by Allie Cooper

Savings are a big concern when the holiday season closes in fast. Over a fifth of Americans say Christmas spending would leave them in debt. While it’s true that the holidays are an expensive time, saving is a year-round effort. The trick is a combination of long-term choices and habits. With that in mind, here are some tried-and-true ideas for improving the state of your finances.

1. Cutting back on online shopping

It really is too easy to buy stuff online nowadays. In fact, the value of holiday retail e-commerce increased by around $50 billion in the US between 2019 and 2020. Luckily, there are things you can do to rein it in. Little things can help reduce impulse buys, like taking shopping apps off your phone home screen and making yourself put in credit card details and shipping every time by deleting your saved card details. Simply waiting 24 hours before making a purchase is another method.

2. Consult a financial professional

Yes, it’s another cost in the short-term, but if you consider savings as a kind of long-term self-investment, why wouldn’t you talk to an expert? The good news is it’s easier than ever to find someone you can talk to about your personal finances. Similar to what has been observed in healthcare, the finance industry has started to shift online which means that consultants can schedule Zoom calls with you, and provide you with the guidance you need, in a quicker and more efficient manner than ever before.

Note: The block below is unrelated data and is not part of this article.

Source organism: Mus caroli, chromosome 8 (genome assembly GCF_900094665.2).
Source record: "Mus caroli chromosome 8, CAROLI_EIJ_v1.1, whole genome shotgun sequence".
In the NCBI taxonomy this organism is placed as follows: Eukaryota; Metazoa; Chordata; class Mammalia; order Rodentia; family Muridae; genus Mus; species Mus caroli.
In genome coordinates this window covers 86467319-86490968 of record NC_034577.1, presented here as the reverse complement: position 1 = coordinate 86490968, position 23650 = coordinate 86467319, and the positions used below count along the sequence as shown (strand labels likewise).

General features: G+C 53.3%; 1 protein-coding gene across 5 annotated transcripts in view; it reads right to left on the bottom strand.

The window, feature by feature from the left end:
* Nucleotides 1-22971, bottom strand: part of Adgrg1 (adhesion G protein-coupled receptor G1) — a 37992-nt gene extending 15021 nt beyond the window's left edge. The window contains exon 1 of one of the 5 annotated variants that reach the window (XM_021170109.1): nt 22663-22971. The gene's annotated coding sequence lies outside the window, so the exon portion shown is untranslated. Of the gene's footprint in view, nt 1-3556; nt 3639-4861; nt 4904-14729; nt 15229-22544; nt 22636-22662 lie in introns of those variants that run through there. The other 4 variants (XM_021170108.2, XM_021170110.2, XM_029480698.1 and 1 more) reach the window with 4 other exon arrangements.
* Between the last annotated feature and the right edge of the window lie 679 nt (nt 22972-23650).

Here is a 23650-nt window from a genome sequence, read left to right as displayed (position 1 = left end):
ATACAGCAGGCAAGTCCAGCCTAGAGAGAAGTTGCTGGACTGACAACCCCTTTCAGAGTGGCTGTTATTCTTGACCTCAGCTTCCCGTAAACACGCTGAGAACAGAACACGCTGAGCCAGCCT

3. Save by creating a strict budget

One classic piece of advice, but one worth pursuing even for a little while so you’re more attuned to where you can make savings is the 50/30/20 budget: 50% of your income for what you need, 30% for what you want and 20% for saving. There are all sorts of apps to help take the pain out of budgeting. Pen and paper still work, of course, as does an Excel spreadsheet. And you can always talk to the staff at Veritas FCU. We’re here to help. For some straightforward tips on budgeting and general finance advice, check out another blog post from last year on how to improve your finances.

4. Drop or reduce recurring expenses

This will come up if you’re budgeting, but you can do it any time. Don’t make yourself suffer: your morning coffees may add up, but maybe you don’t want to make it at home. The low-hanging fruit are usually the ones you don’t think about, like whether you need all those streaming services and a cable subscription. Check if you’re paying too much for your phone subscription, electricity, student loan, mortgage, or car insurance — very often there are better offers with another company or more consolidated payment plans with lower interest.

5. Pay more into your 401(k)

Upping your 401(k) contribution is not only a great way to save, it has the added benefit of getting out of paying more tax than you need to. Of course, there are maximum limits to what you can put in, but since actually doing it is often as simple as paying HR a visit, questions like that can be easily ironed out.